What is a Short Story?
You would think that was an easy question to answer: a short story is a story that is short. Nevertheless, academics have been arguing for years about what constitutes a “story”, as different from an anecdote or vignette, and what constitutes “short” – 500 words? 1500? 25,000? For our purposes, we will keep things simple (just don’t tell the academics!): a short story focusses on a limited number of characters and recounts a specific incident, and is anything from a few hundred words to 10,000 words in length.
In a novel, the writer has a lot of freedom: there are hundreds of pages to introduce and develop the characters and plot (and usually many secondary characters and subplots), to describe the setting in detail, and to leap around in time and space, with one chapter perhaps set in 1920s Casablanca, and the next in 1980s Sydney.
A short story has to be much more concentrated because it is much shorter than a novel: generally, a short story will follow a limited number of characters over a limited period of time in a limited number of settings. Don’t let that word “limited” put you off though: it is actually very useful for a writer to have some limits to work within, and the possibilities for stories within these limits are actually limitless.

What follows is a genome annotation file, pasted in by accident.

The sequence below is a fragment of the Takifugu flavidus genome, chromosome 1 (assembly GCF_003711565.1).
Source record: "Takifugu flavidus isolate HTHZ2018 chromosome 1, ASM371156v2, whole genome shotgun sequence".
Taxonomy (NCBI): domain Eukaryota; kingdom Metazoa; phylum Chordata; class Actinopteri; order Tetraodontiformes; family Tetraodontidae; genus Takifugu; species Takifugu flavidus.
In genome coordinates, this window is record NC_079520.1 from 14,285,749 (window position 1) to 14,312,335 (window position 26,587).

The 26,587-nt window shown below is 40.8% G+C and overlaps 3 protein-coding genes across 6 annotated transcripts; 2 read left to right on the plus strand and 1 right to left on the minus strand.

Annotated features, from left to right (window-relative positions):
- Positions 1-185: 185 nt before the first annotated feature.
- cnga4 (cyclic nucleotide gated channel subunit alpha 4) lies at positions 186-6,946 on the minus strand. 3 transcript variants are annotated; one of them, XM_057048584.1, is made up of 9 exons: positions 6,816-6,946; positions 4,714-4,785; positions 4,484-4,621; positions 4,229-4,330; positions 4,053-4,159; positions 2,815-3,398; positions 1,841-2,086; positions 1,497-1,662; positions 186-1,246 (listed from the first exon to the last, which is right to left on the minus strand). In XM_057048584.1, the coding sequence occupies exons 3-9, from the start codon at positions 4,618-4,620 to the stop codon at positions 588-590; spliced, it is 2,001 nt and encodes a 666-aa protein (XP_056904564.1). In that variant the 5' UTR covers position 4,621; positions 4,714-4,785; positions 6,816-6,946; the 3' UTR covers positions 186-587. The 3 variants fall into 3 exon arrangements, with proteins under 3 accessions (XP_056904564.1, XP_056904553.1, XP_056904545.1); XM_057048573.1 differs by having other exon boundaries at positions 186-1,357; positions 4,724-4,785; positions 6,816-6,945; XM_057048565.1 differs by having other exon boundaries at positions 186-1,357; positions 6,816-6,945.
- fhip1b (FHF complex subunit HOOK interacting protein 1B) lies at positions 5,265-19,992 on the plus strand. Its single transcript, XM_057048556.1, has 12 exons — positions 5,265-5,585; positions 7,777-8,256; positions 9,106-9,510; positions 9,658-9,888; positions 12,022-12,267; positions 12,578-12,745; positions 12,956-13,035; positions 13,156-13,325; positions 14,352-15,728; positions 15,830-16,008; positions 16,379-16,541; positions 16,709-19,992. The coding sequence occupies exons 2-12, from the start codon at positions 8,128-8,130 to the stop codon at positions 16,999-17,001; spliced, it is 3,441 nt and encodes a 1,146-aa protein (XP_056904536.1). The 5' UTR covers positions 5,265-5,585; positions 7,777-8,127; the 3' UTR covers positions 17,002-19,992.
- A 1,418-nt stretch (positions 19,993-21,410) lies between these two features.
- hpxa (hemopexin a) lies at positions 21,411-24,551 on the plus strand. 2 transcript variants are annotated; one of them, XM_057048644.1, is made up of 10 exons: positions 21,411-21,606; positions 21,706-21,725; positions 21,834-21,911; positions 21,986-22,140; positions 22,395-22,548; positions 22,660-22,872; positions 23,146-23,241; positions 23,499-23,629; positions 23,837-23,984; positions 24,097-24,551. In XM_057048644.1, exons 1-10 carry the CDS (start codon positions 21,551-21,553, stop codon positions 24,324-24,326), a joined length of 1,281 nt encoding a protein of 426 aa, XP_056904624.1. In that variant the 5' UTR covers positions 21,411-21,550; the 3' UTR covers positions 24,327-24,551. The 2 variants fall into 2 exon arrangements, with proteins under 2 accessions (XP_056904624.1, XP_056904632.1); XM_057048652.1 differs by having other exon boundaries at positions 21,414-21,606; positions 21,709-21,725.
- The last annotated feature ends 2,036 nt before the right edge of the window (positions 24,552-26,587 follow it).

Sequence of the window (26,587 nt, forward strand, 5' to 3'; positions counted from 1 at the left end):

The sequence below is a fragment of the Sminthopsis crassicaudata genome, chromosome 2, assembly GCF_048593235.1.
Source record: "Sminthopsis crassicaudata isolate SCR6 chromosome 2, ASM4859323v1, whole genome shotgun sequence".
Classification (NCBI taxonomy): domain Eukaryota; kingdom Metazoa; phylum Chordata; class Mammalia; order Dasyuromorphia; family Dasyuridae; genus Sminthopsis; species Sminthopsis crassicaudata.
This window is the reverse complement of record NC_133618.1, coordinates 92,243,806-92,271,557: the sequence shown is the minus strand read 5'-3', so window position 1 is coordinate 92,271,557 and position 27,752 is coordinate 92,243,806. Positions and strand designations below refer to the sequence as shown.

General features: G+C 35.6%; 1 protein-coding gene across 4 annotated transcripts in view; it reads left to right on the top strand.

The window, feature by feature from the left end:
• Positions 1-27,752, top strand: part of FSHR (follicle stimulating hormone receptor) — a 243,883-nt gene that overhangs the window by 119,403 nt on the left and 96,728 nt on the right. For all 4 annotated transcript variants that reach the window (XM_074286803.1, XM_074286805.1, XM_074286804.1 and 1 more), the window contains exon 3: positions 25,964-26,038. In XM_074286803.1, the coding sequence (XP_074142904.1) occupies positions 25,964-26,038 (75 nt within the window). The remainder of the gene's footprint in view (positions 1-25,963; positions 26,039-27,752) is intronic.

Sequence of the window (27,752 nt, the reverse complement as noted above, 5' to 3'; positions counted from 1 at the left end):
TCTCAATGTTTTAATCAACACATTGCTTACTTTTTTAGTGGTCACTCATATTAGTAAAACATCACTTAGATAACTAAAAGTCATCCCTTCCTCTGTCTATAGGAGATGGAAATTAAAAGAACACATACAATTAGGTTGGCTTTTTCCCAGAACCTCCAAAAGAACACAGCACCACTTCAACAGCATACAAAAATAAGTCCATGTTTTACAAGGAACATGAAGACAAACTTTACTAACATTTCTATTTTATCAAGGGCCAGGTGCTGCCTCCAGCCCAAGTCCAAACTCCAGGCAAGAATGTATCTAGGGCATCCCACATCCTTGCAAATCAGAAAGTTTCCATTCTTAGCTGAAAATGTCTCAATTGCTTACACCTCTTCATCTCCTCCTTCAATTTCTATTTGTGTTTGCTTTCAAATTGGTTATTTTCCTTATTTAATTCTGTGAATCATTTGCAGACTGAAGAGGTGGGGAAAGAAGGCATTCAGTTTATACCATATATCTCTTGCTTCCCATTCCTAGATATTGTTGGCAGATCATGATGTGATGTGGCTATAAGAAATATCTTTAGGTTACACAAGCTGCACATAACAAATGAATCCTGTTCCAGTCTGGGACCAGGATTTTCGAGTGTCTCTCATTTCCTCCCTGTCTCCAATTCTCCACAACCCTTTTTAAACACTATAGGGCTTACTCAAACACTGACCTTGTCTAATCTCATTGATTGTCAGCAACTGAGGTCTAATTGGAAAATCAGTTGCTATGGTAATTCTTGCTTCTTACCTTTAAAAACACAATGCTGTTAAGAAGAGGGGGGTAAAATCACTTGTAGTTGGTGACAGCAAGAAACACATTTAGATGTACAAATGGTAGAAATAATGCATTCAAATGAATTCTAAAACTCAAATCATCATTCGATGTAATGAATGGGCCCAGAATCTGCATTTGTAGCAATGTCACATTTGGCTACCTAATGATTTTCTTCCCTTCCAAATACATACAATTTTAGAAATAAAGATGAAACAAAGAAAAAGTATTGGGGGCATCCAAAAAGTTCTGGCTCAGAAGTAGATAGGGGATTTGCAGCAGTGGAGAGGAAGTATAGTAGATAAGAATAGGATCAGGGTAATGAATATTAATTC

In summary, a short story
- is economical; every word counts
- concentrates on one incident
- has a tightly focussed plot with a clear beginning, middle and end
- has a small cast of characters
- uses only one setting, or not much more than one
- develops and explores only one theme, or not many more than one
On the one hand, keeping this focus can make short stories challenging to write, but on the other hand it is easier to keep track of a few characters over a short period of time, compared to many characters over a long period of time, which is the case in most novels. It is actually not unusual for a short story to turn into a novel, when a writer realises that their idea is too big for just a few thousand words, and needs more room.